Johan Museeuw

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Johan Museeuw 2006
Johan Museeuw at the Critèrium de Leves 1997

Johan Museeuw (born October 13, 1965 in Varsenare ) is a former Belgian cyclist . He was nicknamed the Lion of Flanders and was considered the best classic hunter of his generation. His greatest successes included three victories each at the Tour of Flanders and Paris – Roubaix , two overall victories in the cycling world cup and the 1996 road world championship . At the end of his career, he admitted doping .


Museeuw became a professional athlete in 1988 . His first major victories included two sprint stage wins at the 1990 Tour de France , including the finale on the Avenue des Champs-Élysées . In the following years he developed into a specialist in the classic one-day races and twice won the series of the most important one-day races, the Cycling World Cup in 1995 and 1996 . Museeuw has won the cobblestone arcades of the cycling monuments Tour of Flanders and Paris-Roubaix three times .

With his three victories at the Tour of Flanders, he is the record winner of the race with five other drivers. His first victory came in 1993 in a two-man sprint against Frans Maassen . In the two other successes in 1995 and 1998, he finished the race after a solo escape with 1:27 minutes and 47 seconds respectively over his pursuers.

Museeuw won Paris – Roubaix in 1996 ahead of his Mapei teammates Gianluca Bortolami and Andrea Tafi , with whom he attacked on the eleventh pavé section, over 80 km from the finish and in the style of a three-way team time trial , with a lead of 2:38 minutes work out fourth-placed Stefano Zanini . On the Roubaix cycle track , the riders did without a sprint and crossed the finish line in formation. The Mapei sports director Patrick Lefevere had set the order beforehand, after a telephone agreement with company owner Giorgio Squinzi . A fourth Mapei driver, Franco Ballerini , finished fifth shortly before the finish despite several punctures.

At Paris-Roubaix 2000 , Museeuw drove 60 kilometers from the finish with Frankie Andreu on his rear wheel from a smaller group. They overtook the leader Max van Heeswijk . At the Pavé sector of Ennetières , Museeuw pulled away and won the race with a 15 second lead over his pursuers. For Museeuw, his second victory meant something special, as he had injured his knee so badly in a fall during Paris-Roubaix two years earlier and then infected it that there had been considerations of amputating his leg. When he won in 2000, Museeuw made his most famous gesture: At the finish line, he pointed to his outstretched left leg.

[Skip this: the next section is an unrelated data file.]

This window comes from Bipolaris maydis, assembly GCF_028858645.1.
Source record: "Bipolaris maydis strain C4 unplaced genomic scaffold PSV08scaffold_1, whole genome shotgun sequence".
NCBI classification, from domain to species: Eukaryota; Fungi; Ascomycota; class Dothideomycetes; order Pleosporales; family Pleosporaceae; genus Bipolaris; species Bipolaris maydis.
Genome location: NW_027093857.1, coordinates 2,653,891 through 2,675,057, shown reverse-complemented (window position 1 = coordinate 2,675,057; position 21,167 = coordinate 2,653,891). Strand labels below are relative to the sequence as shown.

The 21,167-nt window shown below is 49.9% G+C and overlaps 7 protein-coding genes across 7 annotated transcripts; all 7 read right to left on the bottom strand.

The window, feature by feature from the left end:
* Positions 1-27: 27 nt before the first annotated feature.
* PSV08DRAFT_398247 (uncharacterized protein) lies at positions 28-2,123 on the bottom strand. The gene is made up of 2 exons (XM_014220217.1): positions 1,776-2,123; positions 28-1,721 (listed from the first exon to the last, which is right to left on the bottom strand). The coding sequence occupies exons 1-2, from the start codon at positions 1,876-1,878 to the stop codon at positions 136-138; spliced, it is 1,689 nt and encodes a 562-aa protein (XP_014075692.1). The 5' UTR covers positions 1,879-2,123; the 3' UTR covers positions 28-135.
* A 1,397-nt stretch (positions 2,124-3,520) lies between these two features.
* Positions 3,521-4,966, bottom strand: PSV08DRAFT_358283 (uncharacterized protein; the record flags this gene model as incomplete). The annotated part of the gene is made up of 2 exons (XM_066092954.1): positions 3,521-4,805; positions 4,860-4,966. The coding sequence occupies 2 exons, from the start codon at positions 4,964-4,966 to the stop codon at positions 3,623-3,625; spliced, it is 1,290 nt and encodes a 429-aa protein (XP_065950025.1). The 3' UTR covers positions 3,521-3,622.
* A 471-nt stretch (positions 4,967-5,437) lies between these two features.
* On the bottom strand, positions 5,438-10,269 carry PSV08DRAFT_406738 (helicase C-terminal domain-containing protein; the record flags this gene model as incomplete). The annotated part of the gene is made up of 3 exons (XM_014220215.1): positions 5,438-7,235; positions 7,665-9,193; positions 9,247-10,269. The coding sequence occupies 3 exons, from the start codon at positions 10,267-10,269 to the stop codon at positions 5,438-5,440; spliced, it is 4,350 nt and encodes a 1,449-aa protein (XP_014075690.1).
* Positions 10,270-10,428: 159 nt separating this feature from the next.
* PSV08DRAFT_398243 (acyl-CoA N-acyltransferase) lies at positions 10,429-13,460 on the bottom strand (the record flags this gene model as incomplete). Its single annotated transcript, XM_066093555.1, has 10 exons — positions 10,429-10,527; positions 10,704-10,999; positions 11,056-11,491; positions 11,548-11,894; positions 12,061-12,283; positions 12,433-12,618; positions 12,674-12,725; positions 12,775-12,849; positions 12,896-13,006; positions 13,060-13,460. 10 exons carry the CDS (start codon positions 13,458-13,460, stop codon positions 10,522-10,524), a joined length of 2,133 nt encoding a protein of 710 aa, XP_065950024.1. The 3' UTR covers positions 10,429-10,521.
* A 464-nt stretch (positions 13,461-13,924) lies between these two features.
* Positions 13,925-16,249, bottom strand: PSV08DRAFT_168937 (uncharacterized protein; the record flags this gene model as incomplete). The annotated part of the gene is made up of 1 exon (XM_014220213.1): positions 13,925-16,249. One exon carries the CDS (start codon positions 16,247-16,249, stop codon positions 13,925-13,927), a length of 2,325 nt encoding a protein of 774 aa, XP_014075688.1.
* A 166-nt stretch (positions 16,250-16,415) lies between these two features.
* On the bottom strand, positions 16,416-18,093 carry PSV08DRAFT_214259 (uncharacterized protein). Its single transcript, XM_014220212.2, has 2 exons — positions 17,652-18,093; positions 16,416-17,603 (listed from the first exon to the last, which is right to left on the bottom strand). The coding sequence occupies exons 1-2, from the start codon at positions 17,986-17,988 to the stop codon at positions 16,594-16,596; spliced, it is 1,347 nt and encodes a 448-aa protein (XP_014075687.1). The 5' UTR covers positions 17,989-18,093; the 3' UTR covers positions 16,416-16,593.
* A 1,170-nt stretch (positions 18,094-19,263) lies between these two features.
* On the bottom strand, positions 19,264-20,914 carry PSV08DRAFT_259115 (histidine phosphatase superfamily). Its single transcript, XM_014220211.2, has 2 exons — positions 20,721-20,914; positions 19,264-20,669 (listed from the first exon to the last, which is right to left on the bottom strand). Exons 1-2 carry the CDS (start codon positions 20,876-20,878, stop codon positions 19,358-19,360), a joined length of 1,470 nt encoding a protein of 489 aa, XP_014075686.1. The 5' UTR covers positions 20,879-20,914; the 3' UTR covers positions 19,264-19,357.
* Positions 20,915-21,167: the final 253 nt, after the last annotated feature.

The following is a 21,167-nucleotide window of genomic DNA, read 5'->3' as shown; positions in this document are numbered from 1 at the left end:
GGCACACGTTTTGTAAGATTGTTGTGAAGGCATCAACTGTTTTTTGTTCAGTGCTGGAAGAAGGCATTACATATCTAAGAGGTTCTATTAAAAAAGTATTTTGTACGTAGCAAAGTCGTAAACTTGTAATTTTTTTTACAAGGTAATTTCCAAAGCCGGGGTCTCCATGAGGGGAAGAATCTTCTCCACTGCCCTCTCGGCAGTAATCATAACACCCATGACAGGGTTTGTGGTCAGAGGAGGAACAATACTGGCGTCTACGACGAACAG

In his third Paris-Roubaix victory in 2002 , Museeuw broke away from the peloton after the Trouée d'Arenberg with George Hincapie and Steffen Wesemann and set out to pursue the leaders, whose lead was constantly melting. They overtook the leading group with 44 kilometers to go. Shortly afterwards Museeuw attacked alone and won with a lead of 3:04 minutes over Wesemann.

His most important success besides the classic victories was winning the title in the road race of the UCI Road World Championships in 1996 in Lugano . He was able to pull away with the Swiss Mauro Gianetti and beat him in the sprint.

Museeuw ended his career after the spring classics 2004 with the Scheldeprijs , which he ended after an unsuccessful attack in the main field . Before that, he finished fifth at Paris – Roubaix .

The end of his career was overshadowed by a doping affair . On the basis of phone and SMS tapping protocols that suggested that Museeuw and some other Belgian racing drivers had received and used prohibited substances from the veterinarian José Landuyt (including Aranesp and EPO ), the Museeuw, who had since resigned, was granted two-way status by the Belgian Cycling Federation in October 2004 Banned for years. In early 2007, he officially admitted that he had resorted to doping to improve performance. As part of this confession, he resigned from his position as PR manager at Quick Step at the same time . In December 2008, a court in Kortrijk found Museeuw and the other defendants guilty. He was therefore sentenced to ten months probation and payment of 15,000 euros.

Successes (selection)

Placements among the monuments of cycling

Monument to cycling 1989 1990 1991 1992 1993 1994 1995 1996 1997 1998 1999 2000 2001 2002 2003 2004
Milan – Sanremo - 9 - 3 32 12 12 8th 40 36 - 15th 80 - - -
Tour of Flanders 62 - 2 14th 1 2 1 3 14th 1 3 33 16 2 38 15th
Paris – Roubaix - 12 16 7th 4th 13 3 1 3 - 9 1 2 1 33 5
Liège – Bastogne – Liège - - - 36 12 58 13 - 6th - - 90 - - - -
Lombardy tour - - - - - - - 13 - - - - - - - -



Noel Truyers: Johan Museeuw, de Zevekote a Lugano. 1997, ISBN 90-74128-13-0 . (Flemish)

Web links

Commons : Johan Museeuw  - collection of images, videos and audio files

Individual evidence

  1. a b Johan Museeuw is retiring., April 15, 2004, accessed on October 31, 2015 .
  2. ^ Paris - Roubaix 1996., accessed on October 31, 2015 (English).
  3. a b 2000 Paris - Roubaix bicycle race complete results. In: BikeRaceInfo. Retrieved October 31, 2015 .
  4. Johan Museeuw photo gallery and short biography by BikeRaceInfo. In: BikeRaceInfo. October 13, 1965, accessed October 31, 2015 .
  5. 2002 Paris - Roubaix bicycle race complete results. In: BikeRaceInfo. Retrieved October 31, 2015 .
  6. Imprisonment for Museeuw., December 3, 2008, accessed October 19, 2015 .